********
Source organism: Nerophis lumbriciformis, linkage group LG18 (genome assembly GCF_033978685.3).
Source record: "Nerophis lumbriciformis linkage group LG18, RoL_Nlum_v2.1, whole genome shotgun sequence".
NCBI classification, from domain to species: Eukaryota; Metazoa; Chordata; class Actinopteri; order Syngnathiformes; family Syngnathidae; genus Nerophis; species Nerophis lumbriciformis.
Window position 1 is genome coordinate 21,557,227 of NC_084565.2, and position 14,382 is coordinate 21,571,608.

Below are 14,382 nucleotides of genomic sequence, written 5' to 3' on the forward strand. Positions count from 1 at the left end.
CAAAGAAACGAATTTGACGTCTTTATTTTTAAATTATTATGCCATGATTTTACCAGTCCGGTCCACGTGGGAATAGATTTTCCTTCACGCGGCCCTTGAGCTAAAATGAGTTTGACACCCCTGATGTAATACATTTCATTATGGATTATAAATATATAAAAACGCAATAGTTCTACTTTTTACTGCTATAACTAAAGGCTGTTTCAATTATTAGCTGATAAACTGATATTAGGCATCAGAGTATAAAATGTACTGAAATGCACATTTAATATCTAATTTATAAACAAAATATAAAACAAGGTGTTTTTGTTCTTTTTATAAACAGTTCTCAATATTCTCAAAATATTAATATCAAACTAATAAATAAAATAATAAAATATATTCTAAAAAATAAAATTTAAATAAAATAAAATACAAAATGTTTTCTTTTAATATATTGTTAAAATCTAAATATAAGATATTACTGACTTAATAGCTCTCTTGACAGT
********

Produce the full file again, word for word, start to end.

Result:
Source organism: Nerophis lumbriciformis, linkage group LG18 (genome assembly GCF_033978685.3).
Source record: "Nerophis lumbriciformis linkage group LG18, RoL_Nlum_v2.1, whole genome shotgun sequence".
NCBI classification, from domain to species: Eukaryota; Metazoa; Chordata; class Actinopteri; order Syngnathiformes; family Syngnathidae; genus Nerophis; species Nerophis lumbriciformis.
Window position 1 is genome coordinate 21,557,227 of NC_084565.2, and position 14,382 is coordinate 21,571,608.

Below are 14,382 nucleotides of genomic sequence, written 5' to 3' on the forward strand. Positions count from 1 at the left end.
CAAAGAAACGAATTTGACGTCTTTATTTTTAAATTATTATGCCATGATTTTACCAGTCCGGTCCACGTGGGAATAGATTTTCCTTCACGCGGCCCTTGAGCTAAAATGAGTTTGACACCCCTGATGTAATACATTTCATTATGGATTATAAATATATAAAAACGCAATAGTTCTACTTTTTACTGCTATAACTAAAGGCTGTTTCAATTATTAGCTGATAAACTGATATTAGGCATCAGAGTATAAAATGTACTGAAATGCACATTTAATATCTAATTTATAAACAAAATATAAAACAAGGTGTTTTTGTTCTTTTTATAAACAGTTCTCAATATTCTCAAAATATTAATATCAAACTAATAAATAAAATAATAAAATATATTCTAAAAAATAAAATTTAAATAAAATAAAATACAAAATGTTTTCTTTTAATATATTGTTAAAATCTAAATATAAGATATTACTGACTTAATAGCTCTCTTGACAGT